Global experts offer insights into Shanghai's Jewish refugees
Time:2021/11/30 17:02:07 From：SHINE
An international symposium on "The outbreak of the Pacific War and the Jewish refugees in Shanghai" is held at the Shanghai Jewish Refugees Museum on Tuesday.
The research on Jewish refugees in Shanghai should continue, with additional movie and cartoon products created for the young generation, a senior scholar told a symposium in Shanghai on Tuesday.
The great and ordinary stories should be told repeatedly and reviewed in more academic research papers or publications, said Yang Jiemian, president of the International Advisory Board for the Shanghai Jewish Refugees Museum.
"The younger generation must remember the history and prevent a recurrence of the historical tragedy," said Yang, who is also former director of the Shanghai Institute for International Studies.
About 20,000 Jewish people from Europe fled to Shanghai and other Chinese cities between 1933 and 1941 to escape Nazi persecution during World War II.
Nearly 20 researchers from both home and abroad attended the international symposium on "The outbreak of the Pacific War and the Jewish refugees in Shanghai" at the museum on Tuesday morning through video conference.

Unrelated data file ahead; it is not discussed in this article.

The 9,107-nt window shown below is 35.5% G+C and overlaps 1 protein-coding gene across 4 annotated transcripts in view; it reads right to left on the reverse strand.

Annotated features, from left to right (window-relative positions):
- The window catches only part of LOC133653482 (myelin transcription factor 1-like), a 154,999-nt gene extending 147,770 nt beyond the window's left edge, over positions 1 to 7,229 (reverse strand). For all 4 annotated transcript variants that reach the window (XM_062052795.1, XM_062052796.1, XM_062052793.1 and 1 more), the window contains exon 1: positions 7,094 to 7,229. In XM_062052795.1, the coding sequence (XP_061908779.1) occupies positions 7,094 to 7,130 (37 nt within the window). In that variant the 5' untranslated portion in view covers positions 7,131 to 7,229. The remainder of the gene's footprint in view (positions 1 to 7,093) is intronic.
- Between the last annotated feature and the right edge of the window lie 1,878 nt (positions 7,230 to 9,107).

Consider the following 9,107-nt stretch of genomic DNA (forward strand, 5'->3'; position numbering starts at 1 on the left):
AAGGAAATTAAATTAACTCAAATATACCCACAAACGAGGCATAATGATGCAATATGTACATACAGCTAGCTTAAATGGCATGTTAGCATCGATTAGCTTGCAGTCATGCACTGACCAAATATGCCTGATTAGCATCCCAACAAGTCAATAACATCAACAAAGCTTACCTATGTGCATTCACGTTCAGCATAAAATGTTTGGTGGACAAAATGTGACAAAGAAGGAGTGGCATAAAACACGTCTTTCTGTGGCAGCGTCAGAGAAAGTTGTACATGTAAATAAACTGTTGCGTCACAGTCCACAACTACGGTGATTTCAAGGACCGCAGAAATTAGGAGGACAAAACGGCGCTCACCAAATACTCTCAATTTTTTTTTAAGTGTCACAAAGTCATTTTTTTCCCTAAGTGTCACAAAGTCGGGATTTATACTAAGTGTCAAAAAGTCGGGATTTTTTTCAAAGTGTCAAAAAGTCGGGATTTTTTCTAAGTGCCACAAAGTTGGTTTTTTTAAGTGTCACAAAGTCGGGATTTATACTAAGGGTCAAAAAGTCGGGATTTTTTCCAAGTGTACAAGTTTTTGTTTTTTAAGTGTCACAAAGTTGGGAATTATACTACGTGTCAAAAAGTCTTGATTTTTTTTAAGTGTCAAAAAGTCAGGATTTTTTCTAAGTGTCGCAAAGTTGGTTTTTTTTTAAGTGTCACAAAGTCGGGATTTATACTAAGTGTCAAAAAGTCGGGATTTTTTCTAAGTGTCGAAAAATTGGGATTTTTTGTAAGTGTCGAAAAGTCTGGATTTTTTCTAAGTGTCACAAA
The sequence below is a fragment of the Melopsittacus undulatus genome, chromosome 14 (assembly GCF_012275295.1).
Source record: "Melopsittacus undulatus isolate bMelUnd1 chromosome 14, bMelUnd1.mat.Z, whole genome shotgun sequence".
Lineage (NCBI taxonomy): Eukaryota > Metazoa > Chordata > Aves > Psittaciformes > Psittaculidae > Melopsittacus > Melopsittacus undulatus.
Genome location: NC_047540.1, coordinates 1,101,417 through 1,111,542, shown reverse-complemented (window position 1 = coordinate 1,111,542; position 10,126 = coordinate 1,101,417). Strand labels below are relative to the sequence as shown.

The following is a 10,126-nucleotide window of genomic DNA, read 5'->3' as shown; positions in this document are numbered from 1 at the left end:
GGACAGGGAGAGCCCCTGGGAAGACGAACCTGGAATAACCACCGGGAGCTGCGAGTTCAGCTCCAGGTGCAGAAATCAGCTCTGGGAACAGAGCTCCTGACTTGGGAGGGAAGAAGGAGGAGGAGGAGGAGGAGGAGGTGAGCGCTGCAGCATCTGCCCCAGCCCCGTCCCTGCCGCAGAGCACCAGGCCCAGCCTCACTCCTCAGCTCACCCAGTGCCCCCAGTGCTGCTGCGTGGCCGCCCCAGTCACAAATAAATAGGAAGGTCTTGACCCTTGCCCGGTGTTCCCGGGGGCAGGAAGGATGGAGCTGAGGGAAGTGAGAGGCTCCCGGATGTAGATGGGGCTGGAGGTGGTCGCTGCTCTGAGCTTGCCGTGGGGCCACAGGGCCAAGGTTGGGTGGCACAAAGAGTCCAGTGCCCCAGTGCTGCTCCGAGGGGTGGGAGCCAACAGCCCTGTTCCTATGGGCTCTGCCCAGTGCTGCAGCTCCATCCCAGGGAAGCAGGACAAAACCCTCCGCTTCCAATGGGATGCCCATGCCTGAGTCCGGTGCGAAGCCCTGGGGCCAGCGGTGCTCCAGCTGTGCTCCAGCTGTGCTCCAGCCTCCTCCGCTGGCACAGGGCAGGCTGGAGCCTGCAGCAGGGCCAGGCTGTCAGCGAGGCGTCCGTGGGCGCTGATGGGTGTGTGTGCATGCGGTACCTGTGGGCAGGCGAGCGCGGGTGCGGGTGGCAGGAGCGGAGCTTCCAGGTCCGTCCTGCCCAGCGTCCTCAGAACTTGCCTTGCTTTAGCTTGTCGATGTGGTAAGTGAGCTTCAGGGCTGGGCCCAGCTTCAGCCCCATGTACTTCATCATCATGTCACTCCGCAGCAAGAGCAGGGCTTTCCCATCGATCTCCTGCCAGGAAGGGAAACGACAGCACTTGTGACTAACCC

They shared their latest research on the historical period around the outbreak of the Pacific War in December 1941, when Japanese intruders took over Shanghai's foreign concessions and relocated the Jewish residents to a Designated Area in Hongkou District.
Yang Jiemian (center), president of the International Advisory Board for the Shanghai Jewish Refugees Museum, speaks at the symposium.
"The Jewish people lived among the Chinese for many years and survived under Japanese occupation. Such experience offered them unique memories of the war and contradictory feelings on the relationship among Jews, Chinese, Japanese and other groups," said Xia Yun, a Shanghai University professor.
Kevin Ostoyich, a professor from Valparaiso University in the United States, said researchers should also focus on the period after World War II when many Jewish people remained in Shanghai and played active roles in the city's development.
The International Advisory Board for the museum was established in Hongkou District in 2019. More than 20 members, including historians and descendants of the refugees, were appointed to the board.
They offer support on academic research, operation and international communication of the museum as well as help in gathering resources to boost the museum's influence.
The museum, which reopened to the public on December 8, 2020, on the North Bund after a three-year renovation, has more than quadrupled its size to 4,000 square meters to create more space for items to be exhibited after donations, mainly from former Jewish residents, surged to about 1,000 items.
Chen Jian, the museum curator, said it has received nearly 80,000 visitors since its reopening, despite the COVID-19 pandemic.
Xia Yun (left), a professor of Shangha University, and Chen Jian, curator of the Shanghai Jewish Refugees Museum.